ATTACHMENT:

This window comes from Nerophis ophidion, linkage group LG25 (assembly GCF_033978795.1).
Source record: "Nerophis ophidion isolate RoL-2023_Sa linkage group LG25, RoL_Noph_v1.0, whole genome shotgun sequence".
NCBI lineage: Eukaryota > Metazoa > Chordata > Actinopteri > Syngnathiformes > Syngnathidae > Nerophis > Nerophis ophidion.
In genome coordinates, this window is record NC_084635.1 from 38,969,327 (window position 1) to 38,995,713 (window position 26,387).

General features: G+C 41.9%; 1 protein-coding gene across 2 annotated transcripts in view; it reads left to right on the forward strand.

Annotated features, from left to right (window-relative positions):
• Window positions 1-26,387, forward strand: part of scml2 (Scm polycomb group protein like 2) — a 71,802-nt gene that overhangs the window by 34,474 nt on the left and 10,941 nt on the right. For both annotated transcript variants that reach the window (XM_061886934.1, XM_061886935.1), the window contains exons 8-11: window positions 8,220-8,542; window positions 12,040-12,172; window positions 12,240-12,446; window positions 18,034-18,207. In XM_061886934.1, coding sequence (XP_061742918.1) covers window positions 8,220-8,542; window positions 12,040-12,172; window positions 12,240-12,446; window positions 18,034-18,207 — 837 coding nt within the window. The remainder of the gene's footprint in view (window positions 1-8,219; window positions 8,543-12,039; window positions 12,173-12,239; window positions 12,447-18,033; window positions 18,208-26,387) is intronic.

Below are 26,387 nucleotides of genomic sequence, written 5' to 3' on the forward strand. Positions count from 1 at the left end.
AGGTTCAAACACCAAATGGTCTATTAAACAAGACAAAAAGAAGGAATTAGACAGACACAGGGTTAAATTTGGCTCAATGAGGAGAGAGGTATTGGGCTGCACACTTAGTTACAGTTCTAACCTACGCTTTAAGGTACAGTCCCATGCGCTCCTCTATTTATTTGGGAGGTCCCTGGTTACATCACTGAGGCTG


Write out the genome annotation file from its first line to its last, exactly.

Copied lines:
This window comes from Nerophis ophidion, linkage group LG25 (assembly GCF_033978795.1).
Source record: "Nerophis ophidion isolate RoL-2023_Sa linkage group LG25, RoL_Noph_v1.0, whole genome shotgun sequence".
NCBI lineage: Eukaryota > Metazoa > Chordata > Actinopteri > Syngnathiformes > Syngnathidae > Nerophis > Nerophis ophidion.
In genome coordinates, this window is record NC_084635.1 from 38,969,327 (window position 1) to 38,995,713 (window position 26,387).

General features: G+C 41.9%; 1 protein-coding gene across 2 annotated transcripts in view; it reads left to right on the forward strand.

Annotated features, from left to right (window-relative positions):
• Window positions 1-26,387, forward strand: part of scml2 (Scm polycomb group protein like 2) — a 71,802-nt gene that overhangs the window by 34,474 nt on the left and 10,941 nt on the right. For both annotated transcript variants that reach the window (XM_061886934.1, XM_061886935.1), the window contains exons 8-11: window positions 8,220-8,542; window positions 12,040-12,172; window positions 12,240-12,446; window positions 18,034-18,207. In XM_061886934.1, coding sequence (XP_061742918.1) covers window positions 8,220-8,542; window positions 12,040-12,172; window positions 12,240-12,446; window positions 18,034-18,207 — 837 coding nt within the window. The remainder of the gene's footprint in view (window positions 1-8,219; window positions 8,543-12,039; window positions 12,173-12,239; window positions 12,447-18,033; window positions 18,208-26,387) is intronic.

Below are 26,387 nucleotides of genomic sequence, written 5' to 3' on the forward strand. Positions count from 1 at the left end.
AGGTTCAAACACCAAATGGTCTATTAAACAAGACAAAAAGAAGGAATTAGACAGACACAGGGTTAAATTTGGCTCAATGAGGAGAGAGGTATTGGGCTGCACACTTAGTTACAGTTCTAACCTACGCTTTAAGGTACAGTCCCATGCGCTCCTCTATTTATTTGGGAGGTCCCTGGTTACATCACTGAGGCTG